A Clay County defendant waived her Sixth Amendment right to a jury trial when she signed a form acknowledging the deadline to demand a jury, then missed that deadline, the Indiana Court of Appeals ruled in an opinion upholding the denial of the defendant’s untimely jury trial demand.
In May 2016, Tarsha Cheesman’s employer, Page’s IGA grocery store in Brazil, agreed to give her a $50 cash advance from her next paycheck. However, surveillance footage later shows Cheesman stealing the $50 that had been set aside from her paycheck, and she never repaid the debt.
The state charged Cheesman with Class A misdemeanor theft, and at her initial hearing Cheesman signed an acknowledgement of rights that provided, among other things, that she must file a written demand for a jury trial within 10 days of her first scheduled trial date. Trial was initially set for Sept. 28, 2016, but was moved to Jan. 18 after a series of continuances. Cheesman moved for a jury trial on Jan. 6, but the Clay Circuit Court denied the motion as untimely.An additional series of continuances moved the trial to July 2017, when Cheesman was found guilty as charged.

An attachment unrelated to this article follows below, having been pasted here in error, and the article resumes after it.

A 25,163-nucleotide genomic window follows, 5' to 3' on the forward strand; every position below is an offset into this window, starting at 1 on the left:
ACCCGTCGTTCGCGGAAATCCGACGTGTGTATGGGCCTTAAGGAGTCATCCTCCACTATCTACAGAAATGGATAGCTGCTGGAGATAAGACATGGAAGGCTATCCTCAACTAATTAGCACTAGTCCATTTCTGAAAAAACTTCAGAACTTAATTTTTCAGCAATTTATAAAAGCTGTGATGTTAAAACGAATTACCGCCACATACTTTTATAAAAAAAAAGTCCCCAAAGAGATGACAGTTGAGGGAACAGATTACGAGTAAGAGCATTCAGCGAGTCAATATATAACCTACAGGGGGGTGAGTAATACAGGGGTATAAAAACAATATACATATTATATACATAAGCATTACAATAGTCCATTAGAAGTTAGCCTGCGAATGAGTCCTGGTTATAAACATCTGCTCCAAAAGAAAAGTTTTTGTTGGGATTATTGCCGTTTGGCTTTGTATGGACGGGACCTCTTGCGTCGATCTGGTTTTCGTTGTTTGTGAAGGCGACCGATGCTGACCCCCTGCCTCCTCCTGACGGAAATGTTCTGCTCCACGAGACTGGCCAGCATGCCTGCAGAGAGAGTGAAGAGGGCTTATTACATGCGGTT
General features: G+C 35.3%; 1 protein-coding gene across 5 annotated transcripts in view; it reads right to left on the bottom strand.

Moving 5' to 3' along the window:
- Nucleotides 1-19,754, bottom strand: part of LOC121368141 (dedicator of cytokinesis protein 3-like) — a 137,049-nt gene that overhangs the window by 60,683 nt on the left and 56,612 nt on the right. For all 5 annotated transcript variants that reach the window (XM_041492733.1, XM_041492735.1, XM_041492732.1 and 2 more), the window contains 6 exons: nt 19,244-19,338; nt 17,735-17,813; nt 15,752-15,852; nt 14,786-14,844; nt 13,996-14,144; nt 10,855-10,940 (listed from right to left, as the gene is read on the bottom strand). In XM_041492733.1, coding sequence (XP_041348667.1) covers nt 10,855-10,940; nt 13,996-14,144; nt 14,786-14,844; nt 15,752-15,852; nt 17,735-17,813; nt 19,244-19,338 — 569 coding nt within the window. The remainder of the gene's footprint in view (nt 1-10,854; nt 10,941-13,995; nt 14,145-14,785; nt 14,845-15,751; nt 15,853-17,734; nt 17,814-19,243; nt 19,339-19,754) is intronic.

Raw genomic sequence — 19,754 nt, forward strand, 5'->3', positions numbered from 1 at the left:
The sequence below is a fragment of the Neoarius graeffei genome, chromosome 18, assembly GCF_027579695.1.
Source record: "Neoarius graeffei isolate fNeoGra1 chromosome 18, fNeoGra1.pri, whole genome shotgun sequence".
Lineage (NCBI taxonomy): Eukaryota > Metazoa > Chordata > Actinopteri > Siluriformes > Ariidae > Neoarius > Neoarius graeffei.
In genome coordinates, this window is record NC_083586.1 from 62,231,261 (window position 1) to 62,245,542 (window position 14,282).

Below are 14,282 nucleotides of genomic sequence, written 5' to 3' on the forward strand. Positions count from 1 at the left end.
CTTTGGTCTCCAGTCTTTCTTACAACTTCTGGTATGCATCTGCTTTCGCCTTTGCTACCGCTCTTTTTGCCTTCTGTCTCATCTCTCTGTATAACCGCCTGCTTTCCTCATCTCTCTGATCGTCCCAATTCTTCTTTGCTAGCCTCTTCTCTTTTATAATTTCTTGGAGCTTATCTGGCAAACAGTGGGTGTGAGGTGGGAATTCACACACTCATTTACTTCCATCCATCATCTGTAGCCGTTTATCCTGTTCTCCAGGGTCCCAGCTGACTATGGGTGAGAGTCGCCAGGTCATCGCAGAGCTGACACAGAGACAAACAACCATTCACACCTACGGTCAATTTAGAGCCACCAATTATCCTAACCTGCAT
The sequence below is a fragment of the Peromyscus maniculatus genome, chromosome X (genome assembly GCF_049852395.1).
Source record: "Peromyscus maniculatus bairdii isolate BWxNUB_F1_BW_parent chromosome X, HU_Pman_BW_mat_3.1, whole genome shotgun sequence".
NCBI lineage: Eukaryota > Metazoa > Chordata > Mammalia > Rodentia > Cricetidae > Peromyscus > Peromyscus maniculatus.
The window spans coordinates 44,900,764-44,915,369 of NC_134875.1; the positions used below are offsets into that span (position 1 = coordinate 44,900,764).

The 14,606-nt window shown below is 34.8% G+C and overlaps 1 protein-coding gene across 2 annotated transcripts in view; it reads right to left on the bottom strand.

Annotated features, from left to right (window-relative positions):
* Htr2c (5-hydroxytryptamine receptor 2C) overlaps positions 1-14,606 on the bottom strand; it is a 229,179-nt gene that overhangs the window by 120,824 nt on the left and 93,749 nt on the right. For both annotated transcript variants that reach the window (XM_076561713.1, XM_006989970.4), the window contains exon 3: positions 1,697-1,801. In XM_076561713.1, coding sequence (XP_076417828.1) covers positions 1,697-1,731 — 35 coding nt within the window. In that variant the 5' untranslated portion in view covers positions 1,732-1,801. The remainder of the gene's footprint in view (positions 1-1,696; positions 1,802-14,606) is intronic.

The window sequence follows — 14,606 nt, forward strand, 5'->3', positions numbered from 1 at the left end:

She appealed in Tarsha Cheesman v. State of Indiana, 11A01-1708-CR-1939, arguing the trial court violated her rights by denying her request for a jury trial, but the Indiana Court of Appeals disagreed.
Judge Margret Robb initially in the Thursday opinion wrote that Cheesman’s jury demand was due by Sept. 19, 2016, but was not filed until almost four months later on Jan. 6. Further, Cheesman signed the form informing her of the deadline for demanding a jury trial, meaning she was advised her jury trial right, Robb said.
“To the extent Cheesman now argues that she never ‘expressly’ waived her Sixth Amendment trial by jury right, her argument leaves us unconvinced,” Robb wrote. “Although Cheesman explains the meaning of ‘express’ as ‘clearly and unmistakably stated,’ she fails to apply the standard to the facts presented here by explaining how exactly her actions were constitutionally inadequate, or what exactly is necessary to expressly waive her Sixth Amendment trial by jury right.”
“Moreover, we note that the specific language from (Patton v. United States, 281 U.S. 276, 299 (1930)) states that waiver requires the ‘express and intelligent consent of the defendant,’” Robb continued. “We view Cheesman’s signature on the Acknowledgement of Rights form and her subsequent failure to file a demand for a jury trial as reflecting her express and intelligent consent — especially considering that she now offers no argument to the contrary.”